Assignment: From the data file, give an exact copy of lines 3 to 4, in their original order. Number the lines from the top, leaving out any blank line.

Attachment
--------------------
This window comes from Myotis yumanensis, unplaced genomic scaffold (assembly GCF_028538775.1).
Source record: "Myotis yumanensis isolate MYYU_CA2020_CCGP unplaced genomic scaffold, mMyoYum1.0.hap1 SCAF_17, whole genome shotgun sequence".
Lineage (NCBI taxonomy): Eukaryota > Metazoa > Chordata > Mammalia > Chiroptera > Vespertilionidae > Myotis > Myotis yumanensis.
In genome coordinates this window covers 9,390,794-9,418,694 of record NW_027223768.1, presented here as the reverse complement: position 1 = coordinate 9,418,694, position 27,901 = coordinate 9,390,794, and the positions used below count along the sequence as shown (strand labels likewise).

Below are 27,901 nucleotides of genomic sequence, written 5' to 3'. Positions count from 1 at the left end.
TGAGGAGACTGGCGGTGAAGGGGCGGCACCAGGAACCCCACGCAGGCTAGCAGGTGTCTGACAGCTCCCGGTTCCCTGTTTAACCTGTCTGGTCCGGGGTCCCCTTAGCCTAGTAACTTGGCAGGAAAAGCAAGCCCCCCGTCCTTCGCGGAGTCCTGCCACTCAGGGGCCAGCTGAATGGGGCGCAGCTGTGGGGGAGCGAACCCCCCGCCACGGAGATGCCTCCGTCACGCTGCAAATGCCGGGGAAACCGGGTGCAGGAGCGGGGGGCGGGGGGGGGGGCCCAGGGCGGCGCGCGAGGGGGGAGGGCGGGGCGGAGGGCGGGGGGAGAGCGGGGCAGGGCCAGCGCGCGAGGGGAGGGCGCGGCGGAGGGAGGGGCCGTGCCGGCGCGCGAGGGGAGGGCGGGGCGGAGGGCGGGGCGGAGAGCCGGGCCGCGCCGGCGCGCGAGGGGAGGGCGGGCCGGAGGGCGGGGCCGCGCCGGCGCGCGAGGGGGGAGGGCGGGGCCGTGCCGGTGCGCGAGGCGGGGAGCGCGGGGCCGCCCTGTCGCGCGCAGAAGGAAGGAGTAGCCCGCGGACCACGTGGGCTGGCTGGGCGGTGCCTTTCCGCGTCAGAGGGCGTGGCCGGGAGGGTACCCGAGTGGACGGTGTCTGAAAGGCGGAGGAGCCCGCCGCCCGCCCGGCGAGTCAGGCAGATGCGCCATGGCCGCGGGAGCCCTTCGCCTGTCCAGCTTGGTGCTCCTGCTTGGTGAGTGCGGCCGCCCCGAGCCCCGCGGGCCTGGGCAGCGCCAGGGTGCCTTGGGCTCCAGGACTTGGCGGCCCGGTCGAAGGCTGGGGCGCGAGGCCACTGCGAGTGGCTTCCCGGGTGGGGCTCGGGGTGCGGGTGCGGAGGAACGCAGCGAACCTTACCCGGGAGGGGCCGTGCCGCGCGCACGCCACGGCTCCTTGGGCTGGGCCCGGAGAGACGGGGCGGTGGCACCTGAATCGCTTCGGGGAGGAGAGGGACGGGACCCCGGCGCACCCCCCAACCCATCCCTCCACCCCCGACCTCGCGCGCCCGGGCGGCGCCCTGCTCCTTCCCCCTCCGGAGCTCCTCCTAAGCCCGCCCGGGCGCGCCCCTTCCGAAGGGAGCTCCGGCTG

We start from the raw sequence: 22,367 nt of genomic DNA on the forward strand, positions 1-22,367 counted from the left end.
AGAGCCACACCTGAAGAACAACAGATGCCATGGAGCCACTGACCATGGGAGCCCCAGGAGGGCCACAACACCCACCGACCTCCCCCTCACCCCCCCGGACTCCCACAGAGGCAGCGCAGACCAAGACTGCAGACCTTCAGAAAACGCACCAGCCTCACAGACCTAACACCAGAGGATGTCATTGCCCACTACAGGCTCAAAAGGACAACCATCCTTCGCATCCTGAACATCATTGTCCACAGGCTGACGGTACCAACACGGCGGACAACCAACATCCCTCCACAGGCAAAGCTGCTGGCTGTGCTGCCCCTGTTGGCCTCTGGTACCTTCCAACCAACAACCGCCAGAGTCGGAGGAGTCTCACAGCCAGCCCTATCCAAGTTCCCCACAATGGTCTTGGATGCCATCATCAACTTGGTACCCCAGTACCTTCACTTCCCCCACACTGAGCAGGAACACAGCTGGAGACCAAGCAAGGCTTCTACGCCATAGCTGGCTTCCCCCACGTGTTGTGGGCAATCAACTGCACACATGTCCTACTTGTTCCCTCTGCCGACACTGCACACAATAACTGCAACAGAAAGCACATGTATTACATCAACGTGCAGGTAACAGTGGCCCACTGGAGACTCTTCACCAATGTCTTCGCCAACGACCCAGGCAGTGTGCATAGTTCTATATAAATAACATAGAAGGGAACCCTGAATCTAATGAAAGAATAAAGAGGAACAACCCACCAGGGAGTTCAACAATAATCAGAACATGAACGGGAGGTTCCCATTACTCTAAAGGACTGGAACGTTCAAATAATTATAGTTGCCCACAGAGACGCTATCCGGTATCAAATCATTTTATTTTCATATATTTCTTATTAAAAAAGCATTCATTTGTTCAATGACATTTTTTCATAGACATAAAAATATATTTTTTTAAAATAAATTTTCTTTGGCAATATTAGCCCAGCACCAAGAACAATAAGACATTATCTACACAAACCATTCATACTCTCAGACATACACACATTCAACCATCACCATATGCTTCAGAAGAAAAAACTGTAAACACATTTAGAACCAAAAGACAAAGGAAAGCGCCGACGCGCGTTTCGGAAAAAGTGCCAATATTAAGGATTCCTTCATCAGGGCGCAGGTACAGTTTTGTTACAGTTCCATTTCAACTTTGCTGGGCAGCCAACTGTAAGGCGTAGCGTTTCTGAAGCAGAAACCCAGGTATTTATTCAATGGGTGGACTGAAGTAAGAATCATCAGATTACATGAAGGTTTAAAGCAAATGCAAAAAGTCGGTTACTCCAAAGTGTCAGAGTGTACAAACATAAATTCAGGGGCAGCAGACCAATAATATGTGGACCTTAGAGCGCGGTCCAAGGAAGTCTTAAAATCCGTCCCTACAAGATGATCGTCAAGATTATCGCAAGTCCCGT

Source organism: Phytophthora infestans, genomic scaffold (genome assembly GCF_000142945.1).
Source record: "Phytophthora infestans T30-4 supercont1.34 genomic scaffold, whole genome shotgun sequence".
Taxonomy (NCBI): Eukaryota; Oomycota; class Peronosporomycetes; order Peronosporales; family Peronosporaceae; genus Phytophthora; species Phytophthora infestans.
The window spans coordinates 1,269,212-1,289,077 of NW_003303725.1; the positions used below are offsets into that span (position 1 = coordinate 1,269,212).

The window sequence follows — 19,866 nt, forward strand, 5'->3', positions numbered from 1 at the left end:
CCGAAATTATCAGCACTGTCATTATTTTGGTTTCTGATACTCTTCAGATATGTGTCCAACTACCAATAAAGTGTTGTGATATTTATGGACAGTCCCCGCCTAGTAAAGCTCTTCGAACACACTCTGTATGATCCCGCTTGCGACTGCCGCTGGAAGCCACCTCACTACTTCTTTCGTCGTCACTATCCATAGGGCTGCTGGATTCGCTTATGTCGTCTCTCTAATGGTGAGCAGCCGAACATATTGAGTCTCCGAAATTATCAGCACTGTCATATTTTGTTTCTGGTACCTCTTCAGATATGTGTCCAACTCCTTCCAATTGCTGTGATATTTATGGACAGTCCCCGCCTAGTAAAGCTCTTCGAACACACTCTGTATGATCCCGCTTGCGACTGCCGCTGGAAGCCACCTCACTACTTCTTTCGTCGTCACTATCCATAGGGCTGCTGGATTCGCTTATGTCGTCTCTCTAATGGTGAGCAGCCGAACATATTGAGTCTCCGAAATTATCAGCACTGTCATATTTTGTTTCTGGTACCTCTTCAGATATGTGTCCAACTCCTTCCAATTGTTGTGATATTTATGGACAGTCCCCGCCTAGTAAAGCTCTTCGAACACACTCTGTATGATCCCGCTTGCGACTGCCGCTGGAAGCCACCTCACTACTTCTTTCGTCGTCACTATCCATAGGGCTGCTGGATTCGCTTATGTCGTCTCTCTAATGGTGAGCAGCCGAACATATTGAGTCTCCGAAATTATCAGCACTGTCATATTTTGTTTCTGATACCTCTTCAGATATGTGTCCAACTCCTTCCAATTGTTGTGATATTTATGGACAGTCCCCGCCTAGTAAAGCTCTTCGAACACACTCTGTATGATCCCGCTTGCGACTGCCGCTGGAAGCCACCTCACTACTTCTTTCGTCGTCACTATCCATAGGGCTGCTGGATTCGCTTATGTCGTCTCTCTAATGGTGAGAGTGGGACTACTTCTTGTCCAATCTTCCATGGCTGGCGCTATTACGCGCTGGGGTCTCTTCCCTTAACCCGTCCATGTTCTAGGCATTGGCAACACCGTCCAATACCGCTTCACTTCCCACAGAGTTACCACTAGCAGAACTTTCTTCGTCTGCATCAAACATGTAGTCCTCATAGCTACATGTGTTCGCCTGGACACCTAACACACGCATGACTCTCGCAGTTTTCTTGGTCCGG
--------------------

Lineage (NCBI taxonomy): Eukaryota > Metazoa > Chordata > Mammalia > Chiroptera > Vespertilionidae > Myotis > Myotis yumanensis.
In genome coordinates this window covers 9,390,794-9,418,694 of record NW_027223768.1, presented here as the reverse complement: position 1 = coordinate 9,418,694, position 27,901 = coordinate 9,390,794, and the positions used below count along the sequence as shown (strand labels likewise).